October 14th 2001 is the date Laurie O’Dwyer joined the defence forces. The Corkman was 20 years of age; there was no family military tradition, no great calling or vocation. He says he enlisted because he needed ‘a straightener’. Twenty one years later, he still marches along that thin green line and has five tours overseas under his belt; two to Lebanon, one to Syria, one to Chad, and one to Liberia. On the latter, the Irish defence forces were assisting in the post civil war disarmament, which saw them housed in a ruined holiday village previously owned by former dictator Charles Taylor. When I point out how dangerous his line of work was, he shrugs it off. However, there are less dangerous careers, even within the defence forces.
On his last tour of Lebanon he got a call asking if he would take over the running of the bar in the officers mess in Collins Barracks in Cork city. Realising he was getting older and that all the adventure he had craved in his earlier years in the Army was getting less appealing, he took the role. Around this time he joined the Cork Whiskey Society to expand his knowledge of whiskey, and started stocking more whiskeys in the mess. Soon, he was a fully fledged whiskey nerd – he took his WSET2 in spirits, got his general certificate in brewing and distilling, spent his annual leave working in various distilleries around Ireland, and started a podcast, Whiskey Chats. Whiskey had become an all consuming passion, something that he admits is a trait of his: “When I recognise something is worth obsessing about or it means a lot to me, I am all in.”
His podcast is testament to this drive and focus – at 117 episodes and counting, his recordings don’t follow the usual whiskey podcast template of pals chatting (although there are episodes of his ‘garden chats’ where like-minded friends gather to sample whiskeys), as O’Dwyer has travelled the length and breadth of the country interviewing distillers, blenders, bonders, bloggers, brewers, mead and cider-makers, maltsters, and everyone in between. His podcasts are an oral history of Irish whiskey in the last two years of our oft-vaunted resurrection; he seems unconcerned with the amount of hours he has spent editing the episodes, although he admits that he has hundreds if not thousands of hours of recordings that he has captured. As for the variety of his interview subjects, he says they are all in the whiskey periphery: “I know people say ‘oh I am into whiskey’ but it’s more that I am into flavour. We enjoy flavours, we appreciate flavours. So if you appreciate the flavour of a whiskey or a spirit you can also appreciate a wine, an ice wine, a cigar.”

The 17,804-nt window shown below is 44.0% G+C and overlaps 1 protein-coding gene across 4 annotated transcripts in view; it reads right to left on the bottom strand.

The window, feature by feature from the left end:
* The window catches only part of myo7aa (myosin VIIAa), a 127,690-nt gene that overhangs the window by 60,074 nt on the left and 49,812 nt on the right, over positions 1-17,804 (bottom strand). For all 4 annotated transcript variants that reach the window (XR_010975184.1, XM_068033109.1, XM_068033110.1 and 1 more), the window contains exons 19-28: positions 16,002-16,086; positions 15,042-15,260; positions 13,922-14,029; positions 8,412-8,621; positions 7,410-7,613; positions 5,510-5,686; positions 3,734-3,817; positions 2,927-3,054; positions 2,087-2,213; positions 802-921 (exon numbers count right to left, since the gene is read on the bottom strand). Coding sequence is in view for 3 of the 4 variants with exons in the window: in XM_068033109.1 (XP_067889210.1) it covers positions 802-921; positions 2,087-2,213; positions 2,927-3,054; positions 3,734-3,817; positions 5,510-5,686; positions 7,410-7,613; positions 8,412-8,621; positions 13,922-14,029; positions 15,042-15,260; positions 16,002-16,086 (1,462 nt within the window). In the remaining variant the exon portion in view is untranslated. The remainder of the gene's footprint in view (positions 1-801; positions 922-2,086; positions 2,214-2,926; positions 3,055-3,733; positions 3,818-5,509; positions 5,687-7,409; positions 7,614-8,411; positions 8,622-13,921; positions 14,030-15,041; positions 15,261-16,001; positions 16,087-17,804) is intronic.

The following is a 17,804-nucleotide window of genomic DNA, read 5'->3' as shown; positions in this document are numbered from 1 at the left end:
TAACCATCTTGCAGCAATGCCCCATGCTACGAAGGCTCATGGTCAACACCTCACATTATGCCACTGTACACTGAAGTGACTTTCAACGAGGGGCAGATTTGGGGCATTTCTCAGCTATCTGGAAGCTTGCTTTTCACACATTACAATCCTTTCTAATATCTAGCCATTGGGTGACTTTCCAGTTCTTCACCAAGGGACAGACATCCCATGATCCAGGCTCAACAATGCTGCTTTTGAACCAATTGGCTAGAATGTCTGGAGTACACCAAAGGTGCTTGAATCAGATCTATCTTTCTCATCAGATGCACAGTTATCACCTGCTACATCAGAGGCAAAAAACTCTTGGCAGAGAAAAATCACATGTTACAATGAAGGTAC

After a trip to Belfast Whiskey Week last July with his wife Sonya, O’Dwyer got to thinking – wouldn’t it be great if there was a festival like this closer to home. On the drive home they talked about how it would look and by the time they were back in the rebel county, the plans were already being laid and Cork Whiskey Festival was born.
Taking place from March 24th to 26th, it runs across three days, with most of the events taking place in and around MacCurtain Street, rebranded in recent years as the VQ or Victorian Quarter. Once a street that you only went to to get a cab, hit a casino, or munch a chicken snackbox, it’s now a bustling, vibrant hotspot. Perhaps it is the fact that it lies at a higher point than the rest of Cork city centre – thus it sits above the annual floods – that has seen it become a focal point for gentrification, but it is now home to one of Ireland’s top whiskey bars – The Shelbourne – as well as bourbon bar The White Rabbit, two wine bars, the award-winning cocktail lounge Cask, classic pubs like Dan Lowry’s and the Cork Arms, multiple award-winning restaurants such as the Glass Curtain, and the iconic Metropole Hotel, itself a venue for the festival which offers a reduced accommodation rate for festival attendees.
Starting with a brand expo in the luxurious surrounds of the Metropole Hotel on the Friday night, there are more than thirty events featuring producers such as Sliabh Liag Distillers, The Liberator, Lough Ree Distillery, Irish Distillers, Killowen Distillery, Kinsale Mead Co., Pearse Lyons Distillery, Dingle Distillery, Dunville’s, Rebel City Distillery, West Cork Distillers, newcomers Element Whiskey, Blacks Distillery and Brewery, Thomond Gate, WD O’Connell Whiskey Merchants, Baoilleach, Bushmills, Boann, and from the Midleton stable, the Spots, Method & Madness, Redbreast, and Powers. There are history walks, talks, masterclasses, tastings and cask demos. The line-up is impressive for any festival, but especially so for one in its first year.
Once word got out that the festival was happening, brands asked up to take part, with the end result being that the billing has been full since October. O’Dwyer was keen to keep ticket prices reasonable as he wanted the festival to be as accessible as possible to the hardcore whiskey lover and the newcomers. But he is keen to stress that the festival is about savouring and enjoying whiskey in moderation; an epicurean approach to alcohol; good spirits, good craic, and good food in pleasant surrounds. Several events are booked out and with only a few weeks to go, O’Dwyer thinks the rest will be at capacity by the time the weekend arrives. You have been warned.